Forgive me, I'm tipsy, but that's only to be expected when one's trying to summon the phantasms I'm chasing.
I am walking along the river bank in Kuala Kangsar, in northern Malaysia's Perak state, looking for hints of Kuala Hantu, the fictitious "ghost town" that served as the backdrop to Anthony Burgess' first novel. Time for a Tiger (1956) is an account of life and alcohol-fuelled multi-ethnic bonding at the tail end of the British occupation of Malaya, and it could be Burgess' less-than-flattering depiction that has saved this pretty colonial town from the ravages of mass tourism.
I start with the obvious: at the gates of the Malay College, a red-roofed, two-storey white building that emerges like a neo-classical molar from a sprawling expanse of cleanly mown English grass. A boarding school for the sons of the Malay elite since 1905, this is where Burgess taught English in the mid-1950s.
The students are all ensconced in their classes, heads bent over textbooks, humming rote-learning mantras. I stroll the campus' empty boulevards, stalking history teacher Victor Crabbe, Time for a Tiger's doubtful protagonist and Burgess' literary alter-ego, to the multi-ethnic Mansor School. Crabbe tries to curb the threat posed by a communist student who runs clandestine night-time indoctrination sessions in the college. Considering the pair of timid boys who pass through the pillars of the building known as Big School and start jumping with a rope on the rugby pitch, it's clear the "red threat" here is now no more than a fictional one.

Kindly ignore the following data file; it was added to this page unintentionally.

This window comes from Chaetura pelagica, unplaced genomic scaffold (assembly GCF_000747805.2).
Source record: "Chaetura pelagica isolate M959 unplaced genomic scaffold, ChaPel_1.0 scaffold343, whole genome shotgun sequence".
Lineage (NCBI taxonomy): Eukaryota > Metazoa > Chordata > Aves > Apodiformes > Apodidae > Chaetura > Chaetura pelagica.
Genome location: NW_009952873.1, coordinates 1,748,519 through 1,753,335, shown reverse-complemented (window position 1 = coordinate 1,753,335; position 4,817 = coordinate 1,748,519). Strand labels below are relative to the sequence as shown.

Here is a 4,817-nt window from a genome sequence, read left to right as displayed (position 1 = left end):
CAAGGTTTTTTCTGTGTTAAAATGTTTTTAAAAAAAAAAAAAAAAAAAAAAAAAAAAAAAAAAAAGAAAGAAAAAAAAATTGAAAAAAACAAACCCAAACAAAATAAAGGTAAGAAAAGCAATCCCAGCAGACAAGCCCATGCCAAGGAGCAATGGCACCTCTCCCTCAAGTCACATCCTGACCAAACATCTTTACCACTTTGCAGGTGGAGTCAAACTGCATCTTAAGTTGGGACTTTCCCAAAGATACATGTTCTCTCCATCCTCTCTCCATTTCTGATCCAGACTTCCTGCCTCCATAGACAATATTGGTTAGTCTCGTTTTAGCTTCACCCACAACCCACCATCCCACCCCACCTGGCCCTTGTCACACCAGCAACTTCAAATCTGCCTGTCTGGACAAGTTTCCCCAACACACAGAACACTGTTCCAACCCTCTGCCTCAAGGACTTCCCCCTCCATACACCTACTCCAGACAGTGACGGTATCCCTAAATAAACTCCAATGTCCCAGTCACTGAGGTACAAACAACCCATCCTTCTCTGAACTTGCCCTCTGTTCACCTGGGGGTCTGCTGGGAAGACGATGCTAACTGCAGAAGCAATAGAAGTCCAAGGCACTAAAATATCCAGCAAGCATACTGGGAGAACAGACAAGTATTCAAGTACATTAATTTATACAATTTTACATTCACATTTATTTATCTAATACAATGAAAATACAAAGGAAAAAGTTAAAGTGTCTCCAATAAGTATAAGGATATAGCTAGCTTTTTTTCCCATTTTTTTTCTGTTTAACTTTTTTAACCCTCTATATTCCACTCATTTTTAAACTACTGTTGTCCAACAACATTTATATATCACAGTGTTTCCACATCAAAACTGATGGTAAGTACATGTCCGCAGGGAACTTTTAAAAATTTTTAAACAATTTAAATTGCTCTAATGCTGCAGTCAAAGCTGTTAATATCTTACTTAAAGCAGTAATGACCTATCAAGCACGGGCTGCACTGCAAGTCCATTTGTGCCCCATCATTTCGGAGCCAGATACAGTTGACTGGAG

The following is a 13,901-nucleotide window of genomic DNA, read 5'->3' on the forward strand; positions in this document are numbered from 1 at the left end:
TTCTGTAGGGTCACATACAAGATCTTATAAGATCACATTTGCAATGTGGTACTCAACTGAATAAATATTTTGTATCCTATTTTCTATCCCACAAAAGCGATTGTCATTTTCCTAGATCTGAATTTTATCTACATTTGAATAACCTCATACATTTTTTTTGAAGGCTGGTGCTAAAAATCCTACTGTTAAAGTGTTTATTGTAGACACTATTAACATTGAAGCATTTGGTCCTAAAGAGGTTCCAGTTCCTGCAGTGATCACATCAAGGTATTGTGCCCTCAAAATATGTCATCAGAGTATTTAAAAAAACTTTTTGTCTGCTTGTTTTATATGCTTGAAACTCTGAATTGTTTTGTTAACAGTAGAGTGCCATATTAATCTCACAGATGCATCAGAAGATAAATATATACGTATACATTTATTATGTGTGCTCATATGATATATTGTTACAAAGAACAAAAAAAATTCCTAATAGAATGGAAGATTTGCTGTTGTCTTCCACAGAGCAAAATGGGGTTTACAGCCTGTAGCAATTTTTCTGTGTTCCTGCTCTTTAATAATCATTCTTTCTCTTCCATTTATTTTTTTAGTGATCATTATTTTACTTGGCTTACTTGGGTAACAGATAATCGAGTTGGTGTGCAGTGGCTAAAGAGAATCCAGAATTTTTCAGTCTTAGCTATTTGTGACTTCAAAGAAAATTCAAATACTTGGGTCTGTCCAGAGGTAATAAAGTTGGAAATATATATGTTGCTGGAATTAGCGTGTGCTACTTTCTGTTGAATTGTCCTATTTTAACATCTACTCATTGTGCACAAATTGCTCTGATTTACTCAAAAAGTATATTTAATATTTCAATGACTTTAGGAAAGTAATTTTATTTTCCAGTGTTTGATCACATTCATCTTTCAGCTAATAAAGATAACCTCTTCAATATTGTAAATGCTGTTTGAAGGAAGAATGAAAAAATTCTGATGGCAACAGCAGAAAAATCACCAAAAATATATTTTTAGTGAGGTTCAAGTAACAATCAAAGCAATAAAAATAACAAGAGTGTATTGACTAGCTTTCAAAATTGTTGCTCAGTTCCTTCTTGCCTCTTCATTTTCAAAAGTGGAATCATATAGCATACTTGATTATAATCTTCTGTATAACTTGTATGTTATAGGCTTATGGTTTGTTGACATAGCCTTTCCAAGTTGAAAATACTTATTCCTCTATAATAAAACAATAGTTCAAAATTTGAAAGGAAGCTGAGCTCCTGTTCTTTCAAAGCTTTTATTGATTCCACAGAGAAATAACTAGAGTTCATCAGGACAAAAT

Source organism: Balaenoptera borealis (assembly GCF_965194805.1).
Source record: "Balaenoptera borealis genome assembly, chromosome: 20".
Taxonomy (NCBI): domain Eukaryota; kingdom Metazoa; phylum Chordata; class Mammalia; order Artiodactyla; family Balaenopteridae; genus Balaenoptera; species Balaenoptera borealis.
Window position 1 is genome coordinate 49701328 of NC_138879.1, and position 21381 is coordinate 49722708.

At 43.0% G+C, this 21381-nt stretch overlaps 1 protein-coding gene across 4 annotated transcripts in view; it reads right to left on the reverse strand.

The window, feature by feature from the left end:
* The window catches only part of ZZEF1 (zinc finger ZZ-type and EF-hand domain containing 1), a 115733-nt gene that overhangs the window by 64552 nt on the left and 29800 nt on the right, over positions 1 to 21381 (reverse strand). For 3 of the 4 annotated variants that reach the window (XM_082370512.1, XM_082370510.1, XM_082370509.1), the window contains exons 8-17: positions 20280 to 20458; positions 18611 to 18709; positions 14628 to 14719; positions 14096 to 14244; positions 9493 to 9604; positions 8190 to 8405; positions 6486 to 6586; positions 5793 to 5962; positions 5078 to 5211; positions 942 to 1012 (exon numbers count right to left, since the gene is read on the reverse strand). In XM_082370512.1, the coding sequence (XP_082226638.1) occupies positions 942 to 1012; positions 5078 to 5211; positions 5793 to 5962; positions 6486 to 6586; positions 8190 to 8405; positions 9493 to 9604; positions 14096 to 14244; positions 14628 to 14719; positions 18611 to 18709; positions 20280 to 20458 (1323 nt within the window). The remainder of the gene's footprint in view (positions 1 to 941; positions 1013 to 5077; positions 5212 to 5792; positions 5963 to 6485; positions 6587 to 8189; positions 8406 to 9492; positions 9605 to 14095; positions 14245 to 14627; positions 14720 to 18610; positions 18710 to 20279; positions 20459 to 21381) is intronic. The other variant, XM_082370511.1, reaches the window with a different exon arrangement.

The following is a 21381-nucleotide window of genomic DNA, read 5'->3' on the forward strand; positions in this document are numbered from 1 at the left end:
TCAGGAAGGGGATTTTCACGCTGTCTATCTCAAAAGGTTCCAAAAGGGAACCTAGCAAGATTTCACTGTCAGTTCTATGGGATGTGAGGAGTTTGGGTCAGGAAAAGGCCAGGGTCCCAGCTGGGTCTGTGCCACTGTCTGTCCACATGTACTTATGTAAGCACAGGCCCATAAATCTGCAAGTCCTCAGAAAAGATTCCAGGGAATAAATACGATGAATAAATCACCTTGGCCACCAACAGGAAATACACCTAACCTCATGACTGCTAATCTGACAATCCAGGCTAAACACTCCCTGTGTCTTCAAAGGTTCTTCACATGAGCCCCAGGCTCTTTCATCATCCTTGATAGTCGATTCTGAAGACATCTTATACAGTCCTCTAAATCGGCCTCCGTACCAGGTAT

Burgess described Kuala Kangsar as a spooky and corrupt town, a place where "the dark shrouded the bungalow of the District Officer, the two gaudy cinemas, the drinking shops where the towkays [business owners] snored on their pallets".
Leaving the school grounds I arrive almost immediately at one of those time-warped scars, the Pavilion. Erected in 1920 and once a part of the Iskandar Polo Club, the Pavilion is a cross between a Victorian edifice and a Chinese pagoda, and has stood largely neglected since 1950, when the club was consumed by fire. It glows in the mid-morning sun and points the way to the corner of Jalan Raja Chulan and Raja Idris, and what is supposedly Malaysia's first rubber tree, one grown from the nine seeds introduced in 1877.
As I imagine a swaying police lieutenant Nabby Adams doing a drunken dance beneath the branches, on his way to the novel's infamous watering hole, the Iblis Club, a tourist bus pulls up. A small group of middle-aged Western tourists are ushered down to have a quick peek at the tree. Their shutters click, but do not capture the ghosts of Victor and his displaced, homesick wife, Fenella. I can see them, coming up the road, flanked by the college on one side and the green field in which the Pavilion stands on the other, also heading for the Iblis.
Across the road from the elegant, 19th-century District and Land Office, the Idris, as the club is actually called, sticks out like a sore thumb. Burgess spent many nights here, "socialising" with the colonial well-to-dos, the laborious planters and others of the decadent British social entourage: a taxidermist's take on the empire purposely stuffed for life in the tropics. There's Nabby swaying on a bar stool. The ghosts of Fenella and Victor walk through me, take a seat next to the inebriated lieutenant and order another round of Tiger beers.